In celebration of International Men’s Day, Simon Duffy at skincare brand Bulldog and Julian Ball from extreme sports agency Iconic tell us why they started their own businesses.

It’s International Men’s Day this Saturday and it seems apt to celebrate the men who’ve taken the plunge, followed their dream and started their own businesses. And it is a plunge… According to research carried out by the Global Entrepreneurship Monitor (GEM), fear of failure is one of the main barriers to entrepreneurship in the UK with 43% of the population affected (compared to 40% in Germany and 30% in the US).

The research also describes the typical UK early-stage entrepreneur as male, late thirties and “motivated by opportunity, rather than necessity.”

So we talked to two entrepreneurs based at Workspace about what motivated them to start their own business, how they adapt their workspace to fit the needs of the modern man and whether it really is as scary as all that.

Simon Duffy left Saatchi & Saatchi to found Bulldog, the skincare range for men, in 2006, with his partner Rhodri Ferrier. They spent the first year finding investors and sourcing ingredients, before launching in Sainsbury’s. He only realised the size of the challenge when he stood in Sainsbury’s “for almost an hour and did not see a single Bulldog product bought!”

Luckily, for everyone, men eventually saw the benefits of soft skin and now you can find their products in more than 17,000 stores in 14 countries. They launched in Tesco, Boots and Waitrose and are now stocked in Walgreens stores in the USA. The business, based at Grand Union Studios in West London has grown from seven employees to 17 in two years.

But even if Bulldog had ended in failure after just a few years I still think it would have been the right decision to quit the day job and start something new.

Simon Duffy, Bulldog Skincare

 

But even if their growth had been less spectacular, it wouldn’t have mattered. “But even if Bulldog had ended in failure after just a few years I still think it would have been the right decision to quit the day job and start something new. You learn a great deal through doing something for yourself and it’s also very exciting.”

The space at Grand Union Studios reflected the atmosphere Simon wishes to cultivate in the office: “It’s a fun and relaxed atmosphere – you often see someone’s dog or children in the office, and there is always music playing – but we also pride ourselves on setting very high standards and getting a lot done.”

Julian Ball set up Iconic Agency two years ago with Tord Nilson and Richard King. He had been a semi-professional skier and a brand manager for a clothing company but running his own business was always the goal. ”For me it was something I knew I always wanted when the time came. To pursue something of your own and work in sports you love and are passionate about is a dream come true. It hasn’t been easy but there are no regrets from either of us.”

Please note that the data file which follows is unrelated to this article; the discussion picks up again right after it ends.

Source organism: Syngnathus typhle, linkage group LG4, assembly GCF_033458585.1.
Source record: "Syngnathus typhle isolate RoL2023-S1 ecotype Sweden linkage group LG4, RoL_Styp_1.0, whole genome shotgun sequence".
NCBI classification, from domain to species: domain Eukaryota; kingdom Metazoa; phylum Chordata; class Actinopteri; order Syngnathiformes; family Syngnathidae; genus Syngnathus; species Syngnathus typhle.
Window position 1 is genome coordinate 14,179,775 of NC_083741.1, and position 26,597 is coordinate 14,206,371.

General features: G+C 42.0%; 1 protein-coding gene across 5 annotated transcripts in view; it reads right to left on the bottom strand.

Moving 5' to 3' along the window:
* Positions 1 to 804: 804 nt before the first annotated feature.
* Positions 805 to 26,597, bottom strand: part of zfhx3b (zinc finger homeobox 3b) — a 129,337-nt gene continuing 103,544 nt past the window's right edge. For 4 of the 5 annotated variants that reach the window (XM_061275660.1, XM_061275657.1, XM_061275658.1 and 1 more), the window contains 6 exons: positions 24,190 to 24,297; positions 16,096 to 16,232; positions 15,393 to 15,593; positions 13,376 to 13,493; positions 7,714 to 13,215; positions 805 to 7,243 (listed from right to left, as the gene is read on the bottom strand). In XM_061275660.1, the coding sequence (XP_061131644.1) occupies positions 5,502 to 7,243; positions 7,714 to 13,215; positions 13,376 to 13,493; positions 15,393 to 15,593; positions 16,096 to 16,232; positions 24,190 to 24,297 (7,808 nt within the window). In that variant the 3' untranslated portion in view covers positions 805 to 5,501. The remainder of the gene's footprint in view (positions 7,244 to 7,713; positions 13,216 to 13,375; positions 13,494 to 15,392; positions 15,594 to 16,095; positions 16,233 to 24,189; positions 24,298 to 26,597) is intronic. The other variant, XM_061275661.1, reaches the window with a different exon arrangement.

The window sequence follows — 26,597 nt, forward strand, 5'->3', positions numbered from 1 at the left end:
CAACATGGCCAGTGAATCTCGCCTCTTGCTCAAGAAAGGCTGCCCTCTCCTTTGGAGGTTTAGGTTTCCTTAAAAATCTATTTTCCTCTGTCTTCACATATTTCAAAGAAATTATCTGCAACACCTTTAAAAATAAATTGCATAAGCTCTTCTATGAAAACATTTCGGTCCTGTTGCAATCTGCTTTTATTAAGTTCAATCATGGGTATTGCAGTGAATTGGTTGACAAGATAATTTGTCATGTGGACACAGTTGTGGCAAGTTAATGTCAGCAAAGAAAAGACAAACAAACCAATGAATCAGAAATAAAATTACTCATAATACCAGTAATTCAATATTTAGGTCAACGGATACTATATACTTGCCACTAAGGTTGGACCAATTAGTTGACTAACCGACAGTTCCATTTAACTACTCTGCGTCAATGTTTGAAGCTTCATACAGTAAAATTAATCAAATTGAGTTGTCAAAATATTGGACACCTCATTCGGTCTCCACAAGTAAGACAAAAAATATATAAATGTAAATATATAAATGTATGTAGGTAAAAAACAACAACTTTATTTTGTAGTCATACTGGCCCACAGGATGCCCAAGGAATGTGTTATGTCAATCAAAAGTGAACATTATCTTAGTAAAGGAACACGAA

Iconic AgencyTord (left), Julian (middle), Richard (right)

 

They now represent sportsmen and women like Kate Ormerod, who was the first female in the world to land the coveted ‘Double Cork 1080’ (Google it) as well as top adventurer and Fellow of the Royal Geographic Society, Mark Kalch and the top extreme sports brands. They’re all keen sportsmen too which helps with keeping a work/life balance. “We work in this industry because we are passionate about it. We are all active, playing sport a few times a week each. We all consider that important in keeping us motivated and making sure we have that balance not to run ourselves into the ground.“

They’ve been based at The Lightbulb in Wandsworth for 18 months now. “We use the office space to complete our day to day tasks for clients but also as our creative space to develop ideas and strategies,” Julian says. “The communal areas offer convenient spots for us to meet clients and network with other businesses in the block.”

It’s clear that a traditional career path no longer motivates many men. Simon Duffy suggests this can only be a good thing. “There is probably now more flexibility and opportunity to experiment and try new stuff than ever before. None of the stereotypes fit everyone.”

I think modern men probably have many different roles, and what's great nowadays is that it's never been easier to balance a career with helping out at home with your kids.

Simon Duffy, Bulldog Skincare

 

These changes could also help out women, Simon thinks. “I think modern men probably have many different roles, and what’s great nowadays is that it’s never been easier to balance a career with helping out at home with your kids. I hope this challenge to the 'traditional rules of being a man' continues for a long time.”

If you’re thinking about setting up your own business, it’s worth checking out the workshops and seminars that we regularly hold in Workspace centres. You’ll get plenty of advice from business owners who’ve done it before.